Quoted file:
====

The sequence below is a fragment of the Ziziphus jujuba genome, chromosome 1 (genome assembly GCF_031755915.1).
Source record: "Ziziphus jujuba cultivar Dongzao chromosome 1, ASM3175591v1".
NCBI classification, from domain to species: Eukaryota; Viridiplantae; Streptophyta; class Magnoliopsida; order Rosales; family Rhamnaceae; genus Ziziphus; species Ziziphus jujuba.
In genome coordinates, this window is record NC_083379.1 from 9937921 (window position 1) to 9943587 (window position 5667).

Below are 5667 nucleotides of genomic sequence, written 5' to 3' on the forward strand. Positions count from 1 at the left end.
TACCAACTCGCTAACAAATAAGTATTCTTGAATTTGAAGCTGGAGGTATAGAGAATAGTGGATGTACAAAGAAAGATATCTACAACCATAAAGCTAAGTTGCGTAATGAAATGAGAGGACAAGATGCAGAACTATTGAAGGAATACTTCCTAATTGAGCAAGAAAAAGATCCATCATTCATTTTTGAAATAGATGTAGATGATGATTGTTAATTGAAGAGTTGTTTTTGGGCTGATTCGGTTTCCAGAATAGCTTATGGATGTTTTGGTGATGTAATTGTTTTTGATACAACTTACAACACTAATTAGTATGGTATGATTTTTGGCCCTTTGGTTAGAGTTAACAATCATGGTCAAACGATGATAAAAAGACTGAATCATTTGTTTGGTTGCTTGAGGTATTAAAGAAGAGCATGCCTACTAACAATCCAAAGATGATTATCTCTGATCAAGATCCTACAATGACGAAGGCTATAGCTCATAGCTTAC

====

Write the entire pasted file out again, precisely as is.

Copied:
The sequence below is a fragment of the Ziziphus jujuba genome, chromosome 1 (genome assembly GCF_031755915.1).
Source record: "Ziziphus jujuba cultivar Dongzao chromosome 1, ASM3175591v1".
NCBI classification, from domain to species: Eukaryota; Viridiplantae; Streptophyta; class Magnoliopsida; order Rosales; family Rhamnaceae; genus Ziziphus; species Ziziphus jujuba.
In genome coordinates, this window is record NC_083379.1 from 9937921 (window position 1) to 9943587 (window position 5667).

Below are 5667 nucleotides of genomic sequence, written 5' to 3' on the forward strand. Positions count from 1 at the left end.
TACCAACTCGCTAACAAATAAGTATTCTTGAATTTGAAGCTGGAGGTATAGAGAATAGTGGATGTACAAAGAAAGATATCTACAACCATAAAGCTAAGTTGCGTAATGAAATGAGAGGACAAGATGCAGAACTATTGAAGGAATACTTCCTAATTGAGCAAGAAAAAGATCCATCATTCATTTTTGAAATAGATGTAGATGATGATTGTTAATTGAAGAGTTGTTTTTGGGCTGATTCGGTTTCCAGAATAGCTTATGGATGTTTTGGTGATGTAATTGTTTTTGATACAACTTACAACACTAATTAGTATGGTATGATTTTTGGCCCTTTGGTTAGAGTTAACAATCATGGTCAAACGATGATAAAAAGACTGAATCATTTGTTTGGTTGCTTGAGGTATTAAAGAAGAGCATGCCTACTAACAATCCAAAGATGATTATCTCTGATCAAGATCCTACAATGACGAAGGCTATAGCTCATAGCTTAC